Judging from the projectile points found at these sites, the heaviest occupation of the ridge was in the mid- to late Archaic Period (ca. 6,000–1500 B.C.). This is true of many of the region’s sites. At Rhododendron Swamp, where the occupation was on the apron rather than under the overhang and was therefore missed by Schrabisch, and at Ski Minne, the overwhelming majority of the points were Late Archaic in date. Although most of the Burger Rockshelter had been dug out by previous amateur (or professional) investigators, two Lamoka points were found by archaeologists from Vassar College in and under the stone wall in the front of the shelter, suggesting that it, too, is Late Archaic (Ritchie 1971). No diagnostic materials were found in the Bonticou shelter. Eisenberg (1991:173–174) hypothesized, following Robert Funk, that the Shawangunk Ridge was used throughout the Archaic period by hunters who followed the deer into the highlands in the late fall and winter. None of these sites contained significant amounts of pottery, suggesting a limited Late Woodland presence. At these sites, Eisenberg found 130 sherds, all of which were collected from a single pot; there were 15 sherds in the Ski Minne collection, and no sherds were recovered from the Bonticou or Burger sites.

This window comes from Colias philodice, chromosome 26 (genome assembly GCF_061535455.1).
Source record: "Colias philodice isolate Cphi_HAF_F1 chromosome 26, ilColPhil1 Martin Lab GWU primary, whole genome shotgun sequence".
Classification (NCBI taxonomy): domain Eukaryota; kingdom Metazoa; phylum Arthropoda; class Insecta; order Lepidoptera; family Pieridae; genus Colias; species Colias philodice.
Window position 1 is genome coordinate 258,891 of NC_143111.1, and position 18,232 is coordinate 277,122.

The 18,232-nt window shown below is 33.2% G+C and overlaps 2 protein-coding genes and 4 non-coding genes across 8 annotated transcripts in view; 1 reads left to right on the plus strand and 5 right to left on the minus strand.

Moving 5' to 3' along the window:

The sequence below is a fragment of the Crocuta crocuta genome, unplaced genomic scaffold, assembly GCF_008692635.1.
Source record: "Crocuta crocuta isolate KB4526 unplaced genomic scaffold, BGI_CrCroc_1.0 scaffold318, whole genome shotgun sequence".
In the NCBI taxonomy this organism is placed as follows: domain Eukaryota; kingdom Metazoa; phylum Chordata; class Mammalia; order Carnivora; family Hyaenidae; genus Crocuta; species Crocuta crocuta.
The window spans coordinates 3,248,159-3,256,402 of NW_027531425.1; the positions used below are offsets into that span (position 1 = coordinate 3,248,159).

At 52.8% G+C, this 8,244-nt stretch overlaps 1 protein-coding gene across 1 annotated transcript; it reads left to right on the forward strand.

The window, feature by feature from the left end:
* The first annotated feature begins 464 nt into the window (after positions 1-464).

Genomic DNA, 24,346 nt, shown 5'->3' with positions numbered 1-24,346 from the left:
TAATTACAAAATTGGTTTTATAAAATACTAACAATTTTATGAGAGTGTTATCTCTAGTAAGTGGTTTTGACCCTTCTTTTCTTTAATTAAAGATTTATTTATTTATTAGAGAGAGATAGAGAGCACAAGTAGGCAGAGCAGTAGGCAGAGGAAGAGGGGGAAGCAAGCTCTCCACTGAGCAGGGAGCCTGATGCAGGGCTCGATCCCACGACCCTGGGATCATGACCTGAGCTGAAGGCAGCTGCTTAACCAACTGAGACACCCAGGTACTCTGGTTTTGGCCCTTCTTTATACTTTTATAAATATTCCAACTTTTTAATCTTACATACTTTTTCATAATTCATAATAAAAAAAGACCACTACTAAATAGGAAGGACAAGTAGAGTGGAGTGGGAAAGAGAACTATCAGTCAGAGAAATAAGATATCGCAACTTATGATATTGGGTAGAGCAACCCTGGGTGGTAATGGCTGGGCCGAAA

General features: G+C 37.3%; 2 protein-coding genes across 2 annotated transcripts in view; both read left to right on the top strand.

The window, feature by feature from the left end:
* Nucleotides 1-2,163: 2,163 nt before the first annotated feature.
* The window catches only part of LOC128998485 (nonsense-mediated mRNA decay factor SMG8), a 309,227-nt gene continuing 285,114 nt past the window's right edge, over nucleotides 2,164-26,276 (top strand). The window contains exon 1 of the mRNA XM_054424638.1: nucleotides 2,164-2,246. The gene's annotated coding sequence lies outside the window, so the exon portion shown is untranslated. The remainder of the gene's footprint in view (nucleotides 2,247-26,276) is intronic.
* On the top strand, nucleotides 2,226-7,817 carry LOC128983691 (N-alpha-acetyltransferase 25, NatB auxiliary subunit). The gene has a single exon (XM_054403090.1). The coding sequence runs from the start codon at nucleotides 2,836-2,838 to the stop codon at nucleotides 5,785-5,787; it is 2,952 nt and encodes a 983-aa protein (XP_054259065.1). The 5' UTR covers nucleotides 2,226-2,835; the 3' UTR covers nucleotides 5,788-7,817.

The Trapps Gap Rockshelter is very different from these other shelters. While it did have evidence of a mid- to late Archaic occupation, it also contained a large concentration of material dating to the Late Woodland, including triangular Madison projectile points and at least 15 different vessels (Schrabisch 1936; Sando and Johnson 2008). Since large quantities of pottery are generally associated with the presence of women in Northeastern Woodlands cultures, this suggests that women, not just male hunters, may have used the Trapps Gap shelter during the Late Woodland period. As discussed below, visual examination of the lithic artifacts from the Trapps Gap site (Figure 4.1), suggest that they were made from a wide variety of materials many of which may not have been local to the area, further strengthening Sando and Johnson’s (2008)  belief that the occupants of the Trapps Gap site were transient groups originating from other areas.